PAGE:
6. Steve Ball

    Steve Ball New Member

    Joined:
    Jul 21, 2018
    Location:
    New York
    This forum is very, very helpful. After reading and learning, I guessed what the problem is and have resolved it.

    The connection is:

    PVC pipe from well -> Elbow -> Check Valve -> Small bladder tank -> Pressure Relief Valve -> Manual Pressure Gauge -> Pressure Transducer for Constant Pressure Controller -> Ball Valve shut-off ===> House

    The Check Valve was broken: the spring, washer and bolt were all off, and loose in the inlet side of the valve - so I re-connected them, bolted it with red thread seal tightened it up - and now the system works as before - no banging, no cut off. Without the spring bolted on, the check valve was sort of loosely seated - so it may have worked a little (pressure would have seated it somewhat), but clearly it was not aligned, guided, and not fully working. So for whatever reason, it was shutting prematurely causing little/no-flow past it, thus appearing to the controller that the pump was low/dry. That makes sense to me, anyway.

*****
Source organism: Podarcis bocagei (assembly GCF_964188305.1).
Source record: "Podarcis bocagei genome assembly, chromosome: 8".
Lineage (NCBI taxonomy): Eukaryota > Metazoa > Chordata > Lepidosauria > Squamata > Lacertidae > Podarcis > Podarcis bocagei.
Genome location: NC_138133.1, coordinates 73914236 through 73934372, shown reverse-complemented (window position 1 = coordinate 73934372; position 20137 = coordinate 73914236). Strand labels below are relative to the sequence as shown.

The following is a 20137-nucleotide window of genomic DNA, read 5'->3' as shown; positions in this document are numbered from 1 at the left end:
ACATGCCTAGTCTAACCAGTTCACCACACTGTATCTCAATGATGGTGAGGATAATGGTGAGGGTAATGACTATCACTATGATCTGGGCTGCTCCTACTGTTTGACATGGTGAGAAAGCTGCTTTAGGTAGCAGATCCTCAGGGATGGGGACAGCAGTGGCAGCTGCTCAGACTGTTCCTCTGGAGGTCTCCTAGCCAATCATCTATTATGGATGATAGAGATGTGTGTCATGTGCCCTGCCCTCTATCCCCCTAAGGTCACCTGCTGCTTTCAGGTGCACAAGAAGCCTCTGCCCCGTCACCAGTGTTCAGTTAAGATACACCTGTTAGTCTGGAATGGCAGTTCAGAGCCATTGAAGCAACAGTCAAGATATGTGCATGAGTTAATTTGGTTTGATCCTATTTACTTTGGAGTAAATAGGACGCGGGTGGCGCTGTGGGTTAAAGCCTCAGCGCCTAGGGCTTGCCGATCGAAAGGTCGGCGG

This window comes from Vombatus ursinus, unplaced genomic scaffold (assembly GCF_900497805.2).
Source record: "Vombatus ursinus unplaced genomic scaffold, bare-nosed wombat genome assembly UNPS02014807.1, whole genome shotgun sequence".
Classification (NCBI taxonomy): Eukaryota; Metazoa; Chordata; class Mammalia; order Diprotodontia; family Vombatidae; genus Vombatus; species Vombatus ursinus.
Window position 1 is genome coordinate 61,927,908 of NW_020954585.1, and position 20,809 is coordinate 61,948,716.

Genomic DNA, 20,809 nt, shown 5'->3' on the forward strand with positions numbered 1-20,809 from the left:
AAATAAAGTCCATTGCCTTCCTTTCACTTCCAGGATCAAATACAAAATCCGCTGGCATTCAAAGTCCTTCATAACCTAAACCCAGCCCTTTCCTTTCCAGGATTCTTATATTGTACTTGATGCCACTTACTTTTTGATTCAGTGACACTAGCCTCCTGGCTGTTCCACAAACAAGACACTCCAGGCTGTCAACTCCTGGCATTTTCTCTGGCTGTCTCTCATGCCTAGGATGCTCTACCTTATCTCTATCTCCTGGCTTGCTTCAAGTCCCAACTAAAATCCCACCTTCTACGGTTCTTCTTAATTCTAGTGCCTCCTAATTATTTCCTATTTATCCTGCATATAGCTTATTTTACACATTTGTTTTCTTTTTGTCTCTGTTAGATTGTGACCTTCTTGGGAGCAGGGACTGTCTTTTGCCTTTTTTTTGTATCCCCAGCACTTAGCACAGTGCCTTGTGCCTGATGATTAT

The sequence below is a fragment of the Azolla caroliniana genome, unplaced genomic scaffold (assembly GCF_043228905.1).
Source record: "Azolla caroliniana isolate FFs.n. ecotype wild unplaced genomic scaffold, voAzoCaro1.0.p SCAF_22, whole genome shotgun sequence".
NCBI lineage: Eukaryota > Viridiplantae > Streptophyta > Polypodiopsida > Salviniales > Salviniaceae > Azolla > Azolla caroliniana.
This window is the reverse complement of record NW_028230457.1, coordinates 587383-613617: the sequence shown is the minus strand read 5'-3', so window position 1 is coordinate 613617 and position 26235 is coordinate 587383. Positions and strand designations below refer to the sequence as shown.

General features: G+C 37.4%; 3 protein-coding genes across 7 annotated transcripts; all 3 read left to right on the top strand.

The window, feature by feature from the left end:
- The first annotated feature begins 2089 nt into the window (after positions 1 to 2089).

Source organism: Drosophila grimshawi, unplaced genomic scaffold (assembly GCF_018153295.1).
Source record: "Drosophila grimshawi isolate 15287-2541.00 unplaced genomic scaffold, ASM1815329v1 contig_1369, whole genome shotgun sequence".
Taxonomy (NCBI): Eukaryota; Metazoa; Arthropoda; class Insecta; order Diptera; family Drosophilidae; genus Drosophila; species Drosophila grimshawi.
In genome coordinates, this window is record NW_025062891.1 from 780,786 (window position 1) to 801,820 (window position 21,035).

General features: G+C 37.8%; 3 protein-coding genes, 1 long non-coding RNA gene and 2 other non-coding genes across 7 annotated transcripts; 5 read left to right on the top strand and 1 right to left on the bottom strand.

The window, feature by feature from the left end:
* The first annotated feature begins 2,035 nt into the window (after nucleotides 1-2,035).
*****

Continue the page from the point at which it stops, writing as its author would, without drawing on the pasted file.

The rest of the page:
I have read about whether or not that check valve should even be there (wonder if New York State code requires it?) - but for now, since it was there, but broken, I have at least put it back to the state that it was in when fitted.

    Anyway, hope this helps anyone searching for this type of issue.

    Thanks again to Cary whose answers (and other posts) are very informative and very useful.
     
  7. valveman

    valveman Cary Austin Staff Member

    Joined:
    Mar 15, 2006
    Occupation:
    Pump Controls Technician
    Location:
    Lubbock, Texas
    Yeah anytime a check valve comes apart the poppet can stick in the outlet and stop or reduce the flow. They make special check valves to use with those VFD or variable speed systems. Just another negative side effect of varying the speed. The check valve spins and chatters at low flow from a VFD, which is probably why it came apart.
     
  8. JohnyWalter

    JohnyWalter New Member

    Joined:
    May 10, 2018
    Location:
    United Kingdom
    Hi.

    We woke up to no water this morning. The low pressure switch (LPS) is bad. I just want to make sure I cut the power before replacing. There is a disconnect box that leads to one side of the LPS, will that take care of everything?

    Thanks.
     
    Last edited: Aug 12, 2018
  9. valveman

    valveman Cary Austin Staff Member

    Joined:
    Mar 15, 2006
    Occupation:
    Pump Controls Technician
    Location:
    Lubbock, Texas
    When you turn off power to a VFD wait at least ten minutes to be safe. The capacitors and still shock you for about 10 minutes after the power is off.